Organ trafficking middleman Liu Qiangshen sits in the court showing his side scar left after a liver transplantation operation. [Beijing Morning Post]
Barely coming of age and lacking money, 19-year-old Yang Nian sold almost two thirds of his liver, for which a Beijing patient in urgent need of organ transplant paid 150,000 yuan ($21,900).
But the money only ended up in the hands of organ trafficking middleman Liu Qiangsheng, who assembled a score of hatchet men to beat up a scarred Yang when he came to claim his liver fees. Yang got a mingy 25,000 yuan ($3,660), not the promised dole of 35,000 yuan ($5,130), the Beijing Morning Post reported Thursday.
The stomach-turning report details Yang's wait for a suitable buyer in a slum along with other reluctant donors in central Hebei province as well as his physical checkup and identity forgery in order to pass for a legal organ supplier for the Beijing patient
The Beijing patient, at first unwitting of Yang's pathetic compensation, was also threatened by the middleman if he dared refuse further payment out of previous bargain.
"We only learned later that the middleman Liu just gave Yang that little, we are very angry, but we are also very scared and could do nothing," said the patient's wife. The couple paid a huge sum to the middleman, only with borrowed money.
The case, still under investigation, shed light on a rampant organ trafficking market reigned by unscrupulous middlemen, intertwined with hospitals sometimes, who rake in the organ donation dearth in China where for every 150 patients in the waiting line of organ transplant there is only one legal donor.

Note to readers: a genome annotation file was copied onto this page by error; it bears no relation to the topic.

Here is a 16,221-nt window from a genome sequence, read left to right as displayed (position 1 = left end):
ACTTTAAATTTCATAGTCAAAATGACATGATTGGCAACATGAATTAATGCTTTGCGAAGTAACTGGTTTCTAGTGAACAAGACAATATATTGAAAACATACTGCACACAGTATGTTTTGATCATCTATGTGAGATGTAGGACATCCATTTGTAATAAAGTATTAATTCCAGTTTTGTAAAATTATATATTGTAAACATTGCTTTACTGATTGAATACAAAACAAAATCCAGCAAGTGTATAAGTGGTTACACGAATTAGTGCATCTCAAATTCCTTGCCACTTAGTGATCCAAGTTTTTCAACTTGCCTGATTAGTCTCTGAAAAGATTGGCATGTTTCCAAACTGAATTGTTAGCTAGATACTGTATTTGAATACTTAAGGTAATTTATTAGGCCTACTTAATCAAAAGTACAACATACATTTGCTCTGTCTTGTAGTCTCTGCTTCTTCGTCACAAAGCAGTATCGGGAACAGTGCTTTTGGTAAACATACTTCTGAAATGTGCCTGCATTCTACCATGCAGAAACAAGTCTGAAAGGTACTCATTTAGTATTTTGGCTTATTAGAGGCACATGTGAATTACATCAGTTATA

The black organ market is so organized that it runs like an assembly line. The middlemen draw together a group of illegal donors, mostly male, offering food and board before ushering them through a series of medical examinations to kick out the unhealthy and the unprofitable, like those with AB blood, accounting only 5 percent of the general population. The middlemen even help to bribe doctors and secure a better hospital, not to mention the cheap identity fabrication as in Yang's case, since organ donation by a living individual should be among relatives in China.
While, for the most part of the job, it is waiting, sometimes endlessly, for a suitable buyer. That's why most middlemen choose to foster a large donator group, increasing the chance of medical matches, and larger profits.
In Thursday's news report, a middleman in eastern Jiangsu, surnamed Wang, bragged how he fostered 190 underground donors in the past two years and successfully channeled over 30 transplant cases. Another in northeastern Shenyang assured that he could secure an organ donation in three days, and could even offer an extra donor as a backup.
So far the only organ donation regulation in China is a toothless bylaw which forbids, rather than criminalizes, organ trafficking as illegal business operations. Legal specialists said the punishment doesn't fit the crime.